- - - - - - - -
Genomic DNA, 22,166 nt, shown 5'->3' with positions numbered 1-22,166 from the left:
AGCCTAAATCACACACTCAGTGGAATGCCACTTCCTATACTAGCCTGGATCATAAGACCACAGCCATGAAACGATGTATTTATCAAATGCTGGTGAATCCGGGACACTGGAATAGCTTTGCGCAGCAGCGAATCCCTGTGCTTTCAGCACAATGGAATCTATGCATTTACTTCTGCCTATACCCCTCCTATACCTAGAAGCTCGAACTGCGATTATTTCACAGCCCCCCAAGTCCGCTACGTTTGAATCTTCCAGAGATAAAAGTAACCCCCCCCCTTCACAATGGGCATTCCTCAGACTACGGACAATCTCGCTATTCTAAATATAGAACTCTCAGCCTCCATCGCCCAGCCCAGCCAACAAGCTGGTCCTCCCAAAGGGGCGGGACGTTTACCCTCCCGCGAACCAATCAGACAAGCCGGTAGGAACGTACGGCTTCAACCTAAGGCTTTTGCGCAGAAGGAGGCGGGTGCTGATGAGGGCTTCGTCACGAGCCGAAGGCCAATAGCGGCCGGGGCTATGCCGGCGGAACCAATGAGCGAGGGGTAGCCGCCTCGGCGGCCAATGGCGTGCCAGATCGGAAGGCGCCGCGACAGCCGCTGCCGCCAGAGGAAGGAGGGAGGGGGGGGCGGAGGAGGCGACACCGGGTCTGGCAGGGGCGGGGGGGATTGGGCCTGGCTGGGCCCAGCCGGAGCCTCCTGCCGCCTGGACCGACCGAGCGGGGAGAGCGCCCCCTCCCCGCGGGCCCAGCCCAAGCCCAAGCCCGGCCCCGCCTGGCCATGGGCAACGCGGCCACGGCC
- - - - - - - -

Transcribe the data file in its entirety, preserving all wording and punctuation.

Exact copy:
Genomic DNA, 22,166 nt, shown 5'->3' with positions numbered 1-22,166 from the left:
AGCCTAAATCACACACTCAGTGGAATGCCACTTCCTATACTAGCCTGGATCATAAGACCACAGCCATGAAACGATGTATTTATCAAATGCTGGTGAATCCGGGACACTGGAATAGCTTTGCGCAGCAGCGAATCCCTGTGCTTTCAGCACAATGGAATCTATGCATTTACTTCTGCCTATACCCCTCCTATACCTAGAAGCTCGAACTGCGATTATTTCACAGCCCCCCAAGTCCGCTACGTTTGAATCTTCCAGAGATAAAAGTAACCCCCCCCCTTCACAATGGGCATTCCTCAGACTACGGACAATCTCGCTATTCTAAATATAGAACTCTCAGCCTCCATCGCCCAGCCCAGCCAACAAGCTGGTCCTCCCAAAGGGGCGGGACGTTTACCCTCCCGCGAACCAATCAGACAAGCCGGTAGGAACGTACGGCTTCAACCTAAGGCTTTTGCGCAGAAGGAGGCGGGTGCTGATGAGGGCTTCGTCACGAGCCGAAGGCCAATAGCGGCCGGGGCTATGCCGGCGGAACCAATGAGCGAGGGGTAGCCGCCTCGGCGGCCAATGGCGTGCCAGATCGGAAGGCGCCGCGACAGCCGCTGCCGCCAGAGGAAGGAGGGAGGGGGGGGCGGAGGAGGCGACACCGGGTCTGGCAGGGGCGGGGGGGATTGGGCCTGGCTGGGCCCAGCCGGAGCCTCCTGCCGCCTGGACCGACCGAGCGGGGAGAGCGCCCCCTCCCCGCGGGCCCAGCCCAAGCCCAAGCCCGGCCCCGCCTGGCCATGGGCAACGCGGCCACGGCC